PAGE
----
The urban myths surrounding the Duchess’s name

In the story she was widely known as the “Duchess of Placentia”, her real name, however, was Sophie de Marbois Lebren. She became known as a Duchess after her marriage to the Duke of the homonymous Italian city. The Tower of Placentia has its own unique history and of course myths that go along with it.

The life of the Duchess of Placentia

Sophie de Marbois Lebren was the American-French daughter of a French diplomat and wife of the Duke of Placentia. She was distinguished for her philhellenic action and settled in Nafplio, the first capital of the Greek state in 1829. One of the historical persons with whom she had met was Ioannis Kapodistrias. And around here the first myths and legends about her started to take form. Various events have been known that can not be historically confirmed in any way. It is said that the Duchess fell in love with Ioannis Kapodistrias but then defended his killers. This sparked many rumours about the Duchess being involved in the Governor’s assassination. In 1834 the Duchess of Placentia moved to Athens. That’s where she decided to live with her daughter. She even built many formidable houses. The most sublime is the Tower of Placentia near Penteli mountain. This is the one around which many myths have been formed and is said to be hiding awesome secrets.

The Tower of Placentia and its secrets

It all started when the Duchess lost her beloved daughter. In fact, she had prophetically said that if something happened and she lost her daughter, she would do anything to keep her by her side. So she did it and she kept her embalmed in her home at the time, which was on Piraeus Street. But a fire in the house of Piraeus Street incinerated her daughter’s body.

Then she bought acreage in Penteli mountain and hired the great architect Stamatis Kleanthis to help her build what she needed. In 1841 the famous Tower of the Duchess of Placentia, or just “Tower of Placentia” made by white marble, was ready. She spent many hours there even before the building was completed.

And that’s when myths and legends began to surround this now-famous building. It helped, of course, that the Duchess was locked in her Tower, covering it in a veil of mystery. One of the legends was that she was holding mysterious banquets with strange guests. The Tower of Placentia became the focus of enormous interest without anyone knowing what is true and what is a lie.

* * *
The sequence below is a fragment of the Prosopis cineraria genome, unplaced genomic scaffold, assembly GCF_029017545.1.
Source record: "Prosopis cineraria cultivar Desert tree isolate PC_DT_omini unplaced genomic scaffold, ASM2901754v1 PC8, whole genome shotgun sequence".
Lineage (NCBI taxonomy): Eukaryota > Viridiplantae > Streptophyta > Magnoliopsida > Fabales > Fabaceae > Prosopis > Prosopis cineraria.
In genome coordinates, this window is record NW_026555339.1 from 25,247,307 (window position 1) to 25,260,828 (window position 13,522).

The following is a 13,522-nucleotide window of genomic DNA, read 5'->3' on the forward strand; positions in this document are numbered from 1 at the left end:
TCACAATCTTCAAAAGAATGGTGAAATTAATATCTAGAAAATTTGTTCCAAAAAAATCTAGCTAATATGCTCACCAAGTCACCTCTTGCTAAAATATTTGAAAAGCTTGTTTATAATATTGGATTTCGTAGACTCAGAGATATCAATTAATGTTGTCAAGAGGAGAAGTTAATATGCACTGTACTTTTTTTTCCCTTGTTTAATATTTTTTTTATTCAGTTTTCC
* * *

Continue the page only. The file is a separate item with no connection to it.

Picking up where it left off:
Another legend which, of course, turns out to be complete fiction if we examine it from a historic perspective, is that she had a relationship with the Great Bandit Ntavelis. It is even said that he passed through a secret entrance from the cave in Penteli mountain and went out to the Tower. Of course, it was not long when rumours came out about her performing various ceremonies mysterious and religious symposiums after the disappointing loss of her precious daughter.

A typical incident, on the other hand, of the love that the people of the area showed to her is the following: In June of 1846, the Duchess of Placentia was heard to have been captured by the infamous Great Bandit Spiros Mpimpisis (with whom she was also rumoured to have a relationship). It is said that she was freed in a dramatic way thanks to the intervention of the inhabitants of Chalandri District.

The Duchess of Placentia died alone in May of 1854. Her only companion left to her were her cats as well as the architect of her towers. Since her death, the Tower has passed to many different owners. In the 1960s for example, it became the summer residence of the late King Constantine.

Today, the Tower is home to the Penteli Community Cultural Center. Many events are organized there and it has a wealthy lending library.

The Duchess of Placentia herself became, even… a metro station, that was named after her and is near the Halandri District.